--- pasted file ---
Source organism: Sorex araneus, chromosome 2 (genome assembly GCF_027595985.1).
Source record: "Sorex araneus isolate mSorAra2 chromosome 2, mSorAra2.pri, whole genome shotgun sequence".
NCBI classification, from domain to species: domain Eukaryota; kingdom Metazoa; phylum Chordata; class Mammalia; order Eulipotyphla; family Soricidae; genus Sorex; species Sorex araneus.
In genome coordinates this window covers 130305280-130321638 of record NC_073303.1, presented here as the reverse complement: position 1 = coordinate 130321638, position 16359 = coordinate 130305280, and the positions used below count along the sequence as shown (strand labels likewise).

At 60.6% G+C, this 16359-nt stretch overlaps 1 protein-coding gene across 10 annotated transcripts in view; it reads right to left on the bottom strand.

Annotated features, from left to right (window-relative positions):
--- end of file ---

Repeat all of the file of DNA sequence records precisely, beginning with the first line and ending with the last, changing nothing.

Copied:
Source organism: Sorex araneus, chromosome 2 (genome assembly GCF_027595985.1).
Source record: "Sorex araneus isolate mSorAra2 chromosome 2, mSorAra2.pri, whole genome shotgun sequence".
NCBI classification, from domain to species: domain Eukaryota; kingdom Metazoa; phylum Chordata; class Mammalia; order Eulipotyphla; family Soricidae; genus Sorex; species Sorex araneus.
In genome coordinates this window covers 130305280-130321638 of record NC_073303.1, presented here as the reverse complement: position 1 = coordinate 130321638, position 16359 = coordinate 130305280, and the positions used below count along the sequence as shown (strand labels likewise).

At 60.6% G+C, this 16359-nt stretch overlaps 1 protein-coding gene across 10 annotated transcripts in view; it reads right to left on the bottom strand.

Annotated features, from left to right (window-relative positions):